In it’s base form, the Isuzu MU-X is a no-frills SUV with a focus on practicality. If you’re looking for a family car, enjoy 4WDing or need to tow a boat or trailer, the LS-T in particular is worth a closer look.
The Japanese 4×4 SUV is based on the Isuzu D-Max utility, sharing its 3.0-litre 4-cylinder turbo diesel engine. Like the ute, the MU-X is a workhorse, with a 3-tonne towing capacity, max power of 130kW accompanied by 380Nm of torque.
If you’re after flashy power and performance, this isn’t the car for you. Steering requires a little bit of work, it’s four turns from lock-to-lock but being a big car that’s not unexpected. And don’t expect to get anywhere fast if you’re silly enough to race someone off the lights, it’s a bit sluggish when it comes to accelerating from a standstill.
There are two 2×4 and three 4×4 variants available, we tested the top spec 4×4 LS-T here and although rustic at best, I found it to be a functional family car. I spent a few days with the 7-seat MU-X running all the usual day-to-day errands, getting to and from work and weaving through Sydney’s famous traffic.
Unlike the sophisticated SUVs that are built for the road, the MU-X’s front suspension consists of coil springs and gas shock absorbers with upper and lower wishbones, while the rear has multi-link coil suspension also with gas filled shock absorbers – it gives it genuine off-road capability but does suffer on-road as a result.
Set on 17” alloy wheels, you’ll find this a bouncy ride around town over potholes and poorly sealed bitumen. On the highway however, the bumps are considerably less noticeable.
Let’s not forget, this car is probably best suited to being a functional family or work vehicle – it’s not a sporty SUV. Off-road is where it really shines.
As the range-topper, the LS-T gets leather seats and trim, but the seats are firm and the leather isn’t enough to lift the overall aesthetics to be considered a luxury. The interior is best described as durable, functional and practical, the kids aren’t going to do much damage climbing in and out.
Rear passenger comfort has been well accommodated for. Though the base LS-M doesn’t have rear air vents, the step up LS-U and our LS-T have vents for both the 2nd and 3rd rows. The LS-U and LS-T also get a full size spare wheel.
It’s also worth noting that there are 6 airbags, including full-length curtain airbags, providing protection for all rows.
Worth noting that if you need to regularly use the 3rd row, this limits the boot space. Luckily it has an impressive towing capacity, because if you were heading on a holiday with a 7-person family, you’d need to load up a trailer full of luggage.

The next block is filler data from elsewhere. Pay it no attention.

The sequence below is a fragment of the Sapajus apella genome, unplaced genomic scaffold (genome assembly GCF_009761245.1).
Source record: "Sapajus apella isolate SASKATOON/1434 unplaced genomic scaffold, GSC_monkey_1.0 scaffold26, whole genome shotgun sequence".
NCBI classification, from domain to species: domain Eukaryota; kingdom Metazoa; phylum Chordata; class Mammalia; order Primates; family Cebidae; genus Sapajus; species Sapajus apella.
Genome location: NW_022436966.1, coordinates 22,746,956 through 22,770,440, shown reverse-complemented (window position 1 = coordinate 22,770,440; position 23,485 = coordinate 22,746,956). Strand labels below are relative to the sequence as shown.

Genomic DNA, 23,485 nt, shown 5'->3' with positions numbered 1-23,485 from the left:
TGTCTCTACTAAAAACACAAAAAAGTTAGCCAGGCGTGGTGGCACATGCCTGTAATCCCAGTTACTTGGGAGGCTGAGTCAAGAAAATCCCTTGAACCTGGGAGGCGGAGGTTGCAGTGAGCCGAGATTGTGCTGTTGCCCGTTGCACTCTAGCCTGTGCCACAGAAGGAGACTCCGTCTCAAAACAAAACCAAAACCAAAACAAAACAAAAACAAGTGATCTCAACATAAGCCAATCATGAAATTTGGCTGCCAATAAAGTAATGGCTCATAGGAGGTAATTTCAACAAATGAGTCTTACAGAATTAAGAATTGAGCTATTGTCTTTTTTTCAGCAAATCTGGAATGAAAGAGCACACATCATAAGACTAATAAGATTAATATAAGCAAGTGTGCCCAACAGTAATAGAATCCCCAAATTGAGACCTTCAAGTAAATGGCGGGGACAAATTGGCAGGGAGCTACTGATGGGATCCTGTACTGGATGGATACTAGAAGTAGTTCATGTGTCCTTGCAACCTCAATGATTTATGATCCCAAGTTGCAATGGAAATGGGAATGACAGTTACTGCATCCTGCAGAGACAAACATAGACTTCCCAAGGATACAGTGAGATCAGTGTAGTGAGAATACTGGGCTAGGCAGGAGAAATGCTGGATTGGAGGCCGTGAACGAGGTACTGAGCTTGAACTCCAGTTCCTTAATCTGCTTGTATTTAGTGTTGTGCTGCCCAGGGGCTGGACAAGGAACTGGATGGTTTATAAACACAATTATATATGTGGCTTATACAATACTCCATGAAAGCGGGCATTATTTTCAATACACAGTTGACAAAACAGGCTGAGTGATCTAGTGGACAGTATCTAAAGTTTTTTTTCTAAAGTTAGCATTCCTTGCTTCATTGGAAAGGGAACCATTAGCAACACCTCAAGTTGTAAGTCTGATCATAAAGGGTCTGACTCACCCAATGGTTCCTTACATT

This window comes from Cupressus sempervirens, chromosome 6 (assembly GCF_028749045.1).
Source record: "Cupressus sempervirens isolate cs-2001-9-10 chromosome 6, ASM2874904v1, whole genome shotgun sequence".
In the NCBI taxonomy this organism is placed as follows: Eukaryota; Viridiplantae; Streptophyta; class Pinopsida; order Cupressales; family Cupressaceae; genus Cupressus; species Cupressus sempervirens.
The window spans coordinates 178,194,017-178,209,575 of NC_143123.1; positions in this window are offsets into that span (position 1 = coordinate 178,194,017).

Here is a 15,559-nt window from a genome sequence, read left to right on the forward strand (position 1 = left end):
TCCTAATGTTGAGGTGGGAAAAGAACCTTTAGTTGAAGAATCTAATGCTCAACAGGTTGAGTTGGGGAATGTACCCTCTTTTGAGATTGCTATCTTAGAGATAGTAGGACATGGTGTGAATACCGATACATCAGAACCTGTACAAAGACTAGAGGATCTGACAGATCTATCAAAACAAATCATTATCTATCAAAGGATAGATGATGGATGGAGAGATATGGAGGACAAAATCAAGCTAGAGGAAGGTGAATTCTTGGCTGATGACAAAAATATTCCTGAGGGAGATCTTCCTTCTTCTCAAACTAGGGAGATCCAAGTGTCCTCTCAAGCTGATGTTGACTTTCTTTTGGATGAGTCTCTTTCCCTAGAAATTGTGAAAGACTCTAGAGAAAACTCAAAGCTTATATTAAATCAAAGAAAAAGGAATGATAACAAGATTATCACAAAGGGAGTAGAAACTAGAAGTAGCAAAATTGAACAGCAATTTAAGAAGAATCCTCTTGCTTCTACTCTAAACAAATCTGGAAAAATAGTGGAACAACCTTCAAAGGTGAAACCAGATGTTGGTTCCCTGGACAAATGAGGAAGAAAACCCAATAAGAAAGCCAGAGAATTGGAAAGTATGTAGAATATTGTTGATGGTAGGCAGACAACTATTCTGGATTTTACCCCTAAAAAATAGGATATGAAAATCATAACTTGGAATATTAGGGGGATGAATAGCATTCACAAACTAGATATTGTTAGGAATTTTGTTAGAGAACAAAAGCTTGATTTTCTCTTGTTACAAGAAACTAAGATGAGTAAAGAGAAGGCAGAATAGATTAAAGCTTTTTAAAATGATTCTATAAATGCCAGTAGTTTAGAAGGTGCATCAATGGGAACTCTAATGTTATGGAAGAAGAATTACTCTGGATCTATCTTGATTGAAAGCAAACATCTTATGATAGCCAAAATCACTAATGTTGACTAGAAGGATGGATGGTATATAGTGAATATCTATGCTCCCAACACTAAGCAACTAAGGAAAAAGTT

But if the back seats are simply ‘sometimes’ seats, you’ll find the cargo area accommodating. The rear seats fold down flat and there’s a rear cargo storage box and power outlet.
This came in handy when I had to pick up my new outdoor setting. A flat-packed table with 6 chairs slid easily into the boot space with the 2nd and 3rd row folded down.
The top spec comes MU-X also comes with a number of other perks. There’s a 10-inch video monitor that folds down out of the roof, as well as a roof mounted surround sound system with speakers spread throughout the cabin – perfect for keeping your rear passengers comfortable and entertained.
It also comes with satellite navigation, reversing camera and rear park assist. Parking a vehicle that’s 4825mm long, 1860mm wide and 1860mm tall can be a challenge. The reversing camera and rear park assist are incredibly helpful. The sat-nav, on the other hand, was at times a curse rather than a blessing. It can be confusing, spouting seemingly random audible commands.
In one instance, I’d stopped at a red light and was turning right. When the light flashed green and I began to turn the corner the nav then told me to turn right in 30 metres. This left me half way around the corner, frantically searching for a quick right turn when the command was actually a directive regarding the turn I was already taking. On a number of occasions the nav gave me similar delayed commands.
If, unlike me, you don’t rely solely on a sat-nav for driving directions, the MU-X ticks a lot of boxes, particularly for families and those who aren’t looking for an over-the-top mode of transport. The MU-X is understated, simple, functional and practical.
If the Isuzu MU-X is on your shortlist, I’d suggest considering the top spec LS-T. Those extra features like reversing camera, surround sound, a video monitor and rear air vents do take it to another level, particularly when it comes to the comfort level of your passengers.